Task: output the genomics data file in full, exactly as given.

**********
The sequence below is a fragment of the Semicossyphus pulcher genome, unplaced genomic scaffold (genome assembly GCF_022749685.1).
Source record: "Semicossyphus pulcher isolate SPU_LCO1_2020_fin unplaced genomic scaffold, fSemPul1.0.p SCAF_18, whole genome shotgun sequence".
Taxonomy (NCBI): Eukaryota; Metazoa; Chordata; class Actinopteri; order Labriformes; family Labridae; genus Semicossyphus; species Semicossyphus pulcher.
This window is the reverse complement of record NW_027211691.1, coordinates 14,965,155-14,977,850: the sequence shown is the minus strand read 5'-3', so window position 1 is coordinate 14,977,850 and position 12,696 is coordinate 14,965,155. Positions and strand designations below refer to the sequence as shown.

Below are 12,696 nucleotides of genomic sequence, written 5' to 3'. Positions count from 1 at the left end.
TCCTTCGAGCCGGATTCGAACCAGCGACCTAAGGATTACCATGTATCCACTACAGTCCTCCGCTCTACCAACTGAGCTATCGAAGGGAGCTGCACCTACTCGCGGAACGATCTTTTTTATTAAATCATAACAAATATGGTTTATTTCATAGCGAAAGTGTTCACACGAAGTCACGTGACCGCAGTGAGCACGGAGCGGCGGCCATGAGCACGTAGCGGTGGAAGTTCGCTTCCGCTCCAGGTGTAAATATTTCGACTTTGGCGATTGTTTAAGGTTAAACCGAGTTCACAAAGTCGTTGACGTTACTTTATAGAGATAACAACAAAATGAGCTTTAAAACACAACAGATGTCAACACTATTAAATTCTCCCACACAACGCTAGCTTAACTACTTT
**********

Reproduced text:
The sequence below is a fragment of the Semicossyphus pulcher genome, unplaced genomic scaffold (genome assembly GCF_022749685.1).
Source record: "Semicossyphus pulcher isolate SPU_LCO1_2020_fin unplaced genomic scaffold, fSemPul1.0.p SCAF_18, whole genome shotgun sequence".
Taxonomy (NCBI): Eukaryota; Metazoa; Chordata; class Actinopteri; order Labriformes; family Labridae; genus Semicossyphus; species Semicossyphus pulcher.
This window is the reverse complement of record NW_027211691.1, coordinates 14,965,155-14,977,850: the sequence shown is the minus strand read 5'-3', so window position 1 is coordinate 14,977,850 and position 12,696 is coordinate 14,965,155. Positions and strand designations below refer to the sequence as shown.

Below are 12,696 nucleotides of genomic sequence, written 5' to 3'. Positions count from 1 at the left end.
TCCTTCGAGCCGGATTCGAACCAGCGACCTAAGGATTACCATGTATCCACTACAGTCCTCCGCTCTACCAACTGAGCTATCGAAGGGAGCTGCACCTACTCGCGGAACGATCTTTTTTATTAAATCATAACAAATATGGTTTATTTCATAGCGAAAGTGTTCACACGAAGTCACGTGACCGCAGTGAGCACGGAGCGGCGGCCATGAGCACGTAGCGGTGGAAGTTCGCTTCCGCTCCAGGTGTAAATATTTCGACTTTGGCGATTGTTTAAGGTTAAACCGAGTTCACAAAGTCGTTGACGTTACTTTATAGAGATAACAACAAAATGAGCTTTAAAACACAACAGATGTCAACACTATTAAATTCTCCCACACAACGCTAGCTTAACTACTTT